2. How much reliance should be put on Bank of England inflation and growth forecasts? You might want to check out the forecasts made one and two years ago for current (2010) rates of inflation and growth (see Inflation Reports (by date)).
  3. What are the factors that have persuaded the Bank of England to reduce its forecast for the rate of economic growth in 2011? Are these factors all on the demand side?
  4. According to the fan chart for economic growth, what is the probability that the UK economy will move back into recession in 2011?
  5. Will the rise in VAT in January 2011 cause inflation to be higher in 2012 than in 2010 (other things being equal)? Explain.
  6. Why did the FTSE fall by 2.4% on the day the Report was released?
  7. If commodity price inflation increases (see Food prices: a question of supply and demand), what impact is this likely to have (a) on the rate of economic growth; (b) on the rate of interest chosen by the MPC?
  8. What policy should the Bank of England adopt to tackle ‘slowflation’?
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The economic legacy of Gordon Brown

With the Conservatives and Liberal Democrats now in power in the UK and with the Labour Party, having lost the election, being now in the midst of a leadership campaign, politicians from across the political spectrum are balming Gordon Brown for the ‘mess the country’s in’. The UK has a record budget deficit and debt, and is just emerging from a deep recession, when only a few years ago, Gordon Brown was claiming the end of boom and bust. But is the condition of the UK economy Mr Brown’s fault? Would it have been any better if others had been in charge, or if there had been even greater independence for the Bank of England of if there had been an Office of Budget Responsibility (see)?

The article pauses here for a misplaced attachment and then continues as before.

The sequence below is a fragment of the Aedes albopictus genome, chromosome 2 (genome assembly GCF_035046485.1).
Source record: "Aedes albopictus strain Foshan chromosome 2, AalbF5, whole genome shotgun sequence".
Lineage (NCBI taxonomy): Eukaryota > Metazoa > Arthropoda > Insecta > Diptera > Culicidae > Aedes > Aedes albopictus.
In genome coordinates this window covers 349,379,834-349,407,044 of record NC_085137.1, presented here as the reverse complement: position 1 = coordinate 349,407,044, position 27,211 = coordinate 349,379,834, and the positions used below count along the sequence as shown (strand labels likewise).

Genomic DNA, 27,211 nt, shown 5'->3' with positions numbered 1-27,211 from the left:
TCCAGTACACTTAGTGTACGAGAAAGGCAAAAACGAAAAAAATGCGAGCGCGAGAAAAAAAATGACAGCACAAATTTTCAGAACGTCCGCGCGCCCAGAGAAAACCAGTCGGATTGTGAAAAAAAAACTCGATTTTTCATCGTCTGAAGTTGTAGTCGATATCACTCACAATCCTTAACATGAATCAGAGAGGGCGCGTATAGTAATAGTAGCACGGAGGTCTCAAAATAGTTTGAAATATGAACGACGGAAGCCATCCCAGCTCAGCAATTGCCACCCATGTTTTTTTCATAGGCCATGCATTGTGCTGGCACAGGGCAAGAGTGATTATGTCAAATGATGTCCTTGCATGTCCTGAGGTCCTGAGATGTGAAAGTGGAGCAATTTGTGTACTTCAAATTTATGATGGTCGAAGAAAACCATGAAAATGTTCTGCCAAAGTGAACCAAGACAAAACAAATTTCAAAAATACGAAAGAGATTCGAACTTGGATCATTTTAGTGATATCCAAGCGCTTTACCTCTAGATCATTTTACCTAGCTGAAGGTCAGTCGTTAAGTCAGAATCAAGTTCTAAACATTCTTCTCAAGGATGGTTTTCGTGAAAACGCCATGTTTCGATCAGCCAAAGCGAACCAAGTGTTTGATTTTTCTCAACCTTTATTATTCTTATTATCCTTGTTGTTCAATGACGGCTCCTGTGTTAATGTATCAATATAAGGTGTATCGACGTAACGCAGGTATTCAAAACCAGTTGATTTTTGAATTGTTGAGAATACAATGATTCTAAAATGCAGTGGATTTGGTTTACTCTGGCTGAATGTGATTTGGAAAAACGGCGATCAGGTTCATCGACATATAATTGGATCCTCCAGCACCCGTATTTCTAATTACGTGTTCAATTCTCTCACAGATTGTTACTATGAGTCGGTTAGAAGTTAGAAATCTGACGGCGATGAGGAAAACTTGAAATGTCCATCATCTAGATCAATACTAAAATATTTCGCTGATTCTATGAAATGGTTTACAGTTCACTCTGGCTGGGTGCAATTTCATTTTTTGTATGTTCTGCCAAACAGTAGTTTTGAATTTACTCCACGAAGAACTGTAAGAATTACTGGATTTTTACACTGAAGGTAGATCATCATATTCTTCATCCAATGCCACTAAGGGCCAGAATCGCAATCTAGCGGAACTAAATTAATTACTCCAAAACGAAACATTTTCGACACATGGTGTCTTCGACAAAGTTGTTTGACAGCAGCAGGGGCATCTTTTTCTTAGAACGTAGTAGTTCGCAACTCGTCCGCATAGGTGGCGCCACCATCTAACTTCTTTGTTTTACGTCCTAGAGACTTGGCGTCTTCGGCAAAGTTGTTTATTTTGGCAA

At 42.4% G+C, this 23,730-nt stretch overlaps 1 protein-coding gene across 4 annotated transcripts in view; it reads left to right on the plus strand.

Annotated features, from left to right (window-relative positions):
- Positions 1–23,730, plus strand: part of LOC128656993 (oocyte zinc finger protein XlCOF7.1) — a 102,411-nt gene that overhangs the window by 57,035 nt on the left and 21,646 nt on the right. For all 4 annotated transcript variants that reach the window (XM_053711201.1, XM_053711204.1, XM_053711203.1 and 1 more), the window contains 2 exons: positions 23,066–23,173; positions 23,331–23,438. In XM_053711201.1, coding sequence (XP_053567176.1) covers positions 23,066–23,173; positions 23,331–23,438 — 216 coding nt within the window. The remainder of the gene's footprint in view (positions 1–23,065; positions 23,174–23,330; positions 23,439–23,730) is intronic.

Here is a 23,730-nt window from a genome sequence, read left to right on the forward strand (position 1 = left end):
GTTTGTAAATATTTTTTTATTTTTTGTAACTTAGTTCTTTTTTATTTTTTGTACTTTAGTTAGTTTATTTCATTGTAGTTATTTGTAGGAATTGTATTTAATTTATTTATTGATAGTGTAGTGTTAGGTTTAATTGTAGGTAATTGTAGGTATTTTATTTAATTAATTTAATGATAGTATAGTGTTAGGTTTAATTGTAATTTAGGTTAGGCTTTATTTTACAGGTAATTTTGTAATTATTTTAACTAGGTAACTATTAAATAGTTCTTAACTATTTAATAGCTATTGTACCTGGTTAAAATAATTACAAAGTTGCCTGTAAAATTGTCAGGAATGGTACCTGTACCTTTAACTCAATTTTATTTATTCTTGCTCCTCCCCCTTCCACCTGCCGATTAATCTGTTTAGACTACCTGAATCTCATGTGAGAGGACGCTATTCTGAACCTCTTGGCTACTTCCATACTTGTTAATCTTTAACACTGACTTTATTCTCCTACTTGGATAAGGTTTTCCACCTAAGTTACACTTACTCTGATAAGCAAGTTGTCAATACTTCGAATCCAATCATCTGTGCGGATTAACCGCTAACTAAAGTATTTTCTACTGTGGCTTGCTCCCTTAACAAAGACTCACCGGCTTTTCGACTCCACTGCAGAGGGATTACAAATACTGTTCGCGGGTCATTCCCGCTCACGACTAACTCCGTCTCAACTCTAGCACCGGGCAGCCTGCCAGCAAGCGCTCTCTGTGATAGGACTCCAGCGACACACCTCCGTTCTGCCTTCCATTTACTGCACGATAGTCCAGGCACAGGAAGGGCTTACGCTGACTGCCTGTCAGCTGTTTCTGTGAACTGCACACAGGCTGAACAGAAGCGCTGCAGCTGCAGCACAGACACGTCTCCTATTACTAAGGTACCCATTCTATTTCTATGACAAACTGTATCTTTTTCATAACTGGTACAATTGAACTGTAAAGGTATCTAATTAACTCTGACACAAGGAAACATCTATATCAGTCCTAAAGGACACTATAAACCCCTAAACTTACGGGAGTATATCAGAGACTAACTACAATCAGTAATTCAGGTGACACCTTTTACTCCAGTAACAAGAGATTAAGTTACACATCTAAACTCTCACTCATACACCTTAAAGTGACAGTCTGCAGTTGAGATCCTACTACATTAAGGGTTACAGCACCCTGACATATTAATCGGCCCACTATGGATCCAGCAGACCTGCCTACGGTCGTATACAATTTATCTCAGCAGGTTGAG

The following podcast by Martin Wolf, chief economics commentator of the Financial Times, considers this question. He argues that:

Everybody would like to blame Gordon Brown for the financial crisis. But he was only acting in line with the national consensus on economic policy.

The economic legacy of Mr Brown FT podcasts, Martin Wolf (13/5/10)
The economic legacy of Mr Brown Financial Times, Martin Wolf (13/5/10)

Questions

  1. Explain what is meant by ‘the great moderation’.
  2. Should regulation of the banks be handed back to the Bank of England?
  3. Why may controlling inflation not necessarily result in stable economic growth? Is this a case of Goodhart’s Law?
  4. Why was the UK economy especially fragile during the banking crisis and its aftermath?
  5. What, according to Martin Wolf, was Mr Brown’s biggest mistake?
  6. Could a mistake be now being made by following the conventional wisdom that cutting the deficit is the solution to achieving sustained recovery?
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In Fed we trust

This podcast is from MSN’s Slate magazine. It is an interview with David Wessel, author of the book In Fed We Trust: Ben Bernanke’s War on the Great Panic. The book and the podcast consider the recent history of the Federal Reserve Bank of America (the USA’s central bank) and its handling of the sub-prime crisis and the credit crunch.